Trouble in Mind Print
Written by Mary Guiden   
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Trouble in Mind
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Both registries are based at Group Health, which has detailed health records going back to the time its members first enrolled in the health coop. The Group Health-based information—used by UW and other researchers in the Puget Sound area as well as across the country—is unique, says Larson. “To my knowledge, this is the only place in the world where you can link detailed drug exposure data [to dementia],” he says.

While not a part of these registers, Helen Pulsifer has participated in Alzheimer’s studies, including one by Psychiatry and Behavioral Sciences Professor Soo Borson, director of the UW’s Memory Disorders Clinic.

Borson is a leader in screening for Alzheimer’s and treating patients. In a study published last April in the Journal of General Internal Medicine, Borson and UW colleagues concluded that dementia screening by office staff (including medical assistants) is feasible in the primary care setting. But doctors are only likely to take action (diagnose dementia, refer the patient to a specialist or prescribe medications) if the cognitive impairment—or signs of dementia—is severe.

ImageBut there is a problem with developing better screening tools—do patients and their families really want to know the bad news? Some groups—including the newly formed Alzheimer’s Disease Screening Discussion Group—are pushing for routine screening of older people for the disease, while others caution about potential negative consequences.

Borson says if providers make a diagnosis of some dementia, they are not sure what they can do with the information. “Doctors don’t do much with the [screening] data, and that is where our work is moving now,” she says.

Five prescription drugs are currently approved by the U.S. Food and Drug Administration to treat people with Alzheimer’s: Razadyne, Exelon, Aricept, Cognex and Namenda. The first four medications may help delay or prevent symptoms from becoming worse for a limited time and may help control some behavioral symptoms. Namenda has been shown in some studies to allow patients to maintain certain daily functions a little longer.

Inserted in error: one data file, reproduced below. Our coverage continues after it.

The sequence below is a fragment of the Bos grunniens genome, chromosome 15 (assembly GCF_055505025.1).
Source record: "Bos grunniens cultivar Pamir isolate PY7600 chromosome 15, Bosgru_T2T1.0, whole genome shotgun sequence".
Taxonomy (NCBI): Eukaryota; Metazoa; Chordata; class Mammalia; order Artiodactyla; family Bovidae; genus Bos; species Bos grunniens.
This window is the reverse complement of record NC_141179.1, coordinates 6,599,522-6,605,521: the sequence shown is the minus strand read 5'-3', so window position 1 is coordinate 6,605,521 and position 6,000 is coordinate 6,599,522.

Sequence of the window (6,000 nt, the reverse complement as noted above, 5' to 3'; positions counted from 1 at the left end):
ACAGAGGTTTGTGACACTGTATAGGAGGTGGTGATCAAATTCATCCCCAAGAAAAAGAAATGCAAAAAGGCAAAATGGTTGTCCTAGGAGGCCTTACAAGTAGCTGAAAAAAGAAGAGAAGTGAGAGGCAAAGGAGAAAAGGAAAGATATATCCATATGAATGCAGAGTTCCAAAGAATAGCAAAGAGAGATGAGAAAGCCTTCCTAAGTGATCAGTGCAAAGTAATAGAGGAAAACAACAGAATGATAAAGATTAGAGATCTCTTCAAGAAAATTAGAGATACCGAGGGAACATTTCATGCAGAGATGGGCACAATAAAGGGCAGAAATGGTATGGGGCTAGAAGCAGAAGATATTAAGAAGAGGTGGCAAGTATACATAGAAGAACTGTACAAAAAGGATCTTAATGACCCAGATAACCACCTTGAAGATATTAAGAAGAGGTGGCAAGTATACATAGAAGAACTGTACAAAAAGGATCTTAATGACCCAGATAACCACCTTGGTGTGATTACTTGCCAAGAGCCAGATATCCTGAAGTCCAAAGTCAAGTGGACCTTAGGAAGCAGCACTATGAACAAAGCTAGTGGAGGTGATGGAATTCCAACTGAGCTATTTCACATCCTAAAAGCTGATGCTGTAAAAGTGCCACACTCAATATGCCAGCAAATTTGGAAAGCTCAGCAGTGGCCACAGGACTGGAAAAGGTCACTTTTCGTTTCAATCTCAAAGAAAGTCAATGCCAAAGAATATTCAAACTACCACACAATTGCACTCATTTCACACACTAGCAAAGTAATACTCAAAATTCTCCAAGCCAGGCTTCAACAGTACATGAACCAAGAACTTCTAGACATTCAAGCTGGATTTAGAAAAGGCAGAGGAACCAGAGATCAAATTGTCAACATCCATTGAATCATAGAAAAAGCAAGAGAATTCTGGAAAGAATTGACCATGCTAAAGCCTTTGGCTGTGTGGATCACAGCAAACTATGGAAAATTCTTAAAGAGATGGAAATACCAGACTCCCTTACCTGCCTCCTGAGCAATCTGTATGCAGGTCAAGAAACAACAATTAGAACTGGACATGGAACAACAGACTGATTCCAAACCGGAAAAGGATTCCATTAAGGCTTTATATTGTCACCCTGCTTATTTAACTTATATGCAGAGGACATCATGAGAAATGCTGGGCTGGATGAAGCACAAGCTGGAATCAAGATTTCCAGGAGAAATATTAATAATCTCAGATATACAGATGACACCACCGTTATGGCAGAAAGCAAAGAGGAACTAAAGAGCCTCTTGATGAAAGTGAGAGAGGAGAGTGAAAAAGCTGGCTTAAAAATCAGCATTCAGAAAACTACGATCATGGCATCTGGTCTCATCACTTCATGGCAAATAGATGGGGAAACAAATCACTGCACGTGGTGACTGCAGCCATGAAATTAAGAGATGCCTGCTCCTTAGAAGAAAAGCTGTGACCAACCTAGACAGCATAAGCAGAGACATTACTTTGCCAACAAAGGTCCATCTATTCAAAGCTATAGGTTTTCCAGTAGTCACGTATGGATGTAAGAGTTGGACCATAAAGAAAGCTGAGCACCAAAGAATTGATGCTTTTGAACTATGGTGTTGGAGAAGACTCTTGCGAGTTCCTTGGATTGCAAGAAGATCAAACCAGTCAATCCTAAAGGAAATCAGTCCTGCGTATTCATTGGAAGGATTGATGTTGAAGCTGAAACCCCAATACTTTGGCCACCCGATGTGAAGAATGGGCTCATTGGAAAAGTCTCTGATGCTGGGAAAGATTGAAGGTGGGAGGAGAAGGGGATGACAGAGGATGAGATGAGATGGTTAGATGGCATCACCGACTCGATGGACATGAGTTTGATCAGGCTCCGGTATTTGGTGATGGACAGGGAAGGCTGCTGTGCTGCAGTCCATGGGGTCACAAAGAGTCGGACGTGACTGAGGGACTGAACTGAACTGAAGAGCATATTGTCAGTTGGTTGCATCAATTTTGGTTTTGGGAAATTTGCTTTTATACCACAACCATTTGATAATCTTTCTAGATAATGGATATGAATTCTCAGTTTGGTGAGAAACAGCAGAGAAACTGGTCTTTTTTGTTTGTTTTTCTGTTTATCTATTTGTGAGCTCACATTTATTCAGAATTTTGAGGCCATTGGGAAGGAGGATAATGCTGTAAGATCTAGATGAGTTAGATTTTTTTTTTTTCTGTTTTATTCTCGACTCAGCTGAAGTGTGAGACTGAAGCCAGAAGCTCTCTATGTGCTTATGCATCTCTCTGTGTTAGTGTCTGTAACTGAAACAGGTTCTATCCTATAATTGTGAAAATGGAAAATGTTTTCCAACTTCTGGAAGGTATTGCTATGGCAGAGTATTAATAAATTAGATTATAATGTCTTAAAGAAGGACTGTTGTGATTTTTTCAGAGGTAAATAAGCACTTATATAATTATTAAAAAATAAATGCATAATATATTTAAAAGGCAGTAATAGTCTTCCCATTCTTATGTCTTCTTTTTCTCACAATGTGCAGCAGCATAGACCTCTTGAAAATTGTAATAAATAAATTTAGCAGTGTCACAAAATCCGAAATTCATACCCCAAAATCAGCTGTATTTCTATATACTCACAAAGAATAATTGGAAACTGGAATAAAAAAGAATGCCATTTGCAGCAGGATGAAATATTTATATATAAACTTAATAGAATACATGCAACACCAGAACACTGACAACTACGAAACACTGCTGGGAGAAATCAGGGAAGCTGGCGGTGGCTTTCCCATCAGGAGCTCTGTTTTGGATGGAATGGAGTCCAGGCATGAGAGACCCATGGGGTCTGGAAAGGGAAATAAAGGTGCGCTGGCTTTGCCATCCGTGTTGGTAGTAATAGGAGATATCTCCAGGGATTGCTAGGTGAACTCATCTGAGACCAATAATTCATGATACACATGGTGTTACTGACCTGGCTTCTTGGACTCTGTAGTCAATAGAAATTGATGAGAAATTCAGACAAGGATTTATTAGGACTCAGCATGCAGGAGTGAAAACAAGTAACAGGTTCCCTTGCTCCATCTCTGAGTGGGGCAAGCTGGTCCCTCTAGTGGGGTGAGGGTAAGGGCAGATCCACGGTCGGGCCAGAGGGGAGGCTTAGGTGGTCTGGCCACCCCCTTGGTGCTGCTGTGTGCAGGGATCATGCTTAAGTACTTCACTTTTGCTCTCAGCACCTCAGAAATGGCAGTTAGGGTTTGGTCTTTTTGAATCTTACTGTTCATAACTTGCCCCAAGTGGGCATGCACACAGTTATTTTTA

Borson, who has worked with Alzheimer’s patients for some 20 years, says the disease is becoming more high profile. Pharmaceutical company interest is piqued, too, in light of the statin and other drug-related studies. With predictions that show a 70 to 100 percent increase in Alzheimer’s cases in the next 20 years, there is a small “arms race” to work on screening, better care delivery, possible prevention methods and, of course, discovering drugs that can hold back dementia.

Larson said all these factors create a “stay tuned” environment. “There’s no pill that works even though people are looking for one,” he says. “With genetic work that’s going on, it may be possible some day to define people who are never going to get the disease and people at high risk for whom a more aggressive prevention strategy, including perhaps even a pill, might be indicated. We’re not there yet.”

Lindsay Pulsifer recognizes that we’re not there yet, though she remains hopeful that UW and other research may make things different for future generations.

Given the family history, Lindsay, 55, also saysid she can’t help but think about her own health issues. “I used to be 100 percent reliable in a hallway conversation,” she says. “I would never forget to follow up, but I have totally lost that ability and I know it. Frankly, it has me fairly scared.” • Mary Guiden is a communications specialist for Health Sciences/UW Medicine. Her work has been published in the Seattle Times, Puget Sound Business Journal, Washington Law & Politics and The Nation.

Reducing the Risk

While there’s no sure fire way to prevent Alzheimer’s disease, Eric Larson, ’77, executive director of Group Health’s Center for Health Studies and a former medical director at UW Medical Center, says reducing your risk of heart disease could help. His tips include:

•    Exercise regularly, stay physically fit
•    Watch your diet to control weight
•    Treat high blood pressure (if you have it)
•    Stay socially engaged
•    Pursue mentally-stimulating activities
•    Stay tuned (for more research findings)

Warning Signs or Normal Memory Lapses?
Alzheimer’s symptomsNormal age-related memory changes
Forgets whole experiencesForgets part of an experience
Rarely remembers later
Often remembers later
Gradually unable to follow directionsUsually able to follow written/spoken written/spoken directions
Gradually unable to use notes
Usually able to use notes
Gradually unable to care for self 
Usually able to care for self
Source: Alzheimer’s Association of America